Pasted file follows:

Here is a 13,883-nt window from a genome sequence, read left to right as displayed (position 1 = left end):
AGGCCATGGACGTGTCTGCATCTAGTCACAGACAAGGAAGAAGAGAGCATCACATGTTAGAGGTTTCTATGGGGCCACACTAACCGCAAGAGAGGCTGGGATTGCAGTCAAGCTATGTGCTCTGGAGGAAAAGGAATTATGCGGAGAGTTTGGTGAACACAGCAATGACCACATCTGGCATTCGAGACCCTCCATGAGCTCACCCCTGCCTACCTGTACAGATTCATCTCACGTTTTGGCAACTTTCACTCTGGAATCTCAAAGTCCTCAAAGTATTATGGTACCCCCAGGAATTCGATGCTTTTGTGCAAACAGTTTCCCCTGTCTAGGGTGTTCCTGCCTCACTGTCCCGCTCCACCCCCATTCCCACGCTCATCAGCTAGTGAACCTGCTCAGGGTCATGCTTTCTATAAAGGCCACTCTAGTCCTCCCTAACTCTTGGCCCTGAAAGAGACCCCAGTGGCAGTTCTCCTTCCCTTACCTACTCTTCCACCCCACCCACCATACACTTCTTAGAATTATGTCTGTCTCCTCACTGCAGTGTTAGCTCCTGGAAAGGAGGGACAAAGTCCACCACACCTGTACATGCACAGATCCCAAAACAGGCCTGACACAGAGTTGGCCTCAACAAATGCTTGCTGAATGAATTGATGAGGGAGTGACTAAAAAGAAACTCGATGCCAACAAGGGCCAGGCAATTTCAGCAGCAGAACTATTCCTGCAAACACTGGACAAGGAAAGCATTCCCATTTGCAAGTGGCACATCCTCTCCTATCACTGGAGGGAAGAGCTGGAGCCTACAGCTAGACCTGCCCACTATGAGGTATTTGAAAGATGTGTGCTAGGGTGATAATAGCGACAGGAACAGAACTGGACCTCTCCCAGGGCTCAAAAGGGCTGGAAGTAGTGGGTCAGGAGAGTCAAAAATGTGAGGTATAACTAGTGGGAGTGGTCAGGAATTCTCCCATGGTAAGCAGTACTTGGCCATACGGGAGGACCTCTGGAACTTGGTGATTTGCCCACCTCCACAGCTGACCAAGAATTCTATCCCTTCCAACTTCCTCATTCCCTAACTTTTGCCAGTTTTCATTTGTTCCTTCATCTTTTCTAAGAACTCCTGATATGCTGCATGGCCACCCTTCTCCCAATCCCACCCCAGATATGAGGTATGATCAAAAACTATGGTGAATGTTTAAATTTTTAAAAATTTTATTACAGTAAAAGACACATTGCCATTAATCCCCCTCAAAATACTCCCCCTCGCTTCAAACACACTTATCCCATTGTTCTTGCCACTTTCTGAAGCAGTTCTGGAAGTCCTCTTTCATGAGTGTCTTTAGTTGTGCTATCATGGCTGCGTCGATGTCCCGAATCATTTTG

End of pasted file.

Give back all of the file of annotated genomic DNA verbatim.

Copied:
Here is a 13,883-nt window from a genome sequence, read left to right as displayed (position 1 = left end):
AGGCCATGGACGTGTCTGCATCTAGTCACAGACAAGGAAGAAGAGAGCATCACATGTTAGAGGTTTCTATGGGGCCACACTAACCGCAAGAGAGGCTGGGATTGCAGTCAAGCTATGTGCTCTGGAGGAAAAGGAATTATGCGGAGAGTTTGGTGAACACAGCAATGACCACATCTGGCATTCGAGACCCTCCATGAGCTCACCCCTGCCTACCTGTACAGATTCATCTCACGTTTTGGCAACTTTCACTCTGGAATCTCAAAGTCCTCAAAGTATTATGGTACCCCCAGGAATTCGATGCTTTTGTGCAAACAGTTTCCCCTGTCTAGGGTGTTCCTGCCTCACTGTCCCGCTCCACCCCCATTCCCACGCTCATCAGCTAGTGAACCTGCTCAGGGTCATGCTTTCTATAAAGGCCACTCTAGTCCTCCCTAACTCTTGGCCCTGAAAGAGACCCCAGTGGCAGTTCTCCTTCCCTTACCTACTCTTCCACCCCACCCACCATACACTTCTTAGAATTATGTCTGTCTCCTCACTGCAGTGTTAGCTCCTGGAAAGGAGGGACAAAGTCCACCACACCTGTACATGCACAGATCCCAAAACAGGCCTGACACAGAGTTGGCCTCAACAAATGCTTGCTGAATGAATTGATGAGGGAGTGACTAAAAAGAAACTCGATGCCAACAAGGGCCAGGCAATTTCAGCAGCAGAACTATTCCTGCAAACACTGGACAAGGAAAGCATTCCCATTTGCAAGTGGCACATCCTCTCCTATCACTGGAGGGAAGAGCTGGAGCCTACAGCTAGACCTGCCCACTATGAGGTATTTGAAAGATGTGTGCTAGGGTGATAATAGCGACAGGAACAGAACTGGACCTCTCCCAGGGCTCAAAAGGGCTGGAAGTAGTGGGTCAGGAGAGTCAAAAATGTGAGGTATAACTAGTGGGAGTGGTCAGGAATTCTCCCATGGTAAGCAGTACTTGGCCATACGGGAGGACCTCTGGAACTTGGTGATTTGCCCACCTCCACAGCTGACCAAGAATTCTATCCCTTCCAACTTCCTCATTCCCTAACTTTTGCCAGTTTTCATTTGTTCCTTCATCTTTTCTAAGAACTCCTGATATGCTGCATGGCCACCCTTCTCCCAATCCCACCCCAGATATGAGGTATGATCAAAAACTATGGTGAATGTTTAAATTTTTAAAAATTTTATTACAGTAAAAGACACATTGCCATTAATCCCCCTCAAAATACTCCCCCTCGCTTCAAACACACTTATCCCATTGTTCTTGCCACTTTCTGAAGCAGTTCTGGAAGTCCTCTTTCATGAGTGTCTTTAGTTGTGCTATCATGGCTGCGTCGATGTCCCGAATCATTTTG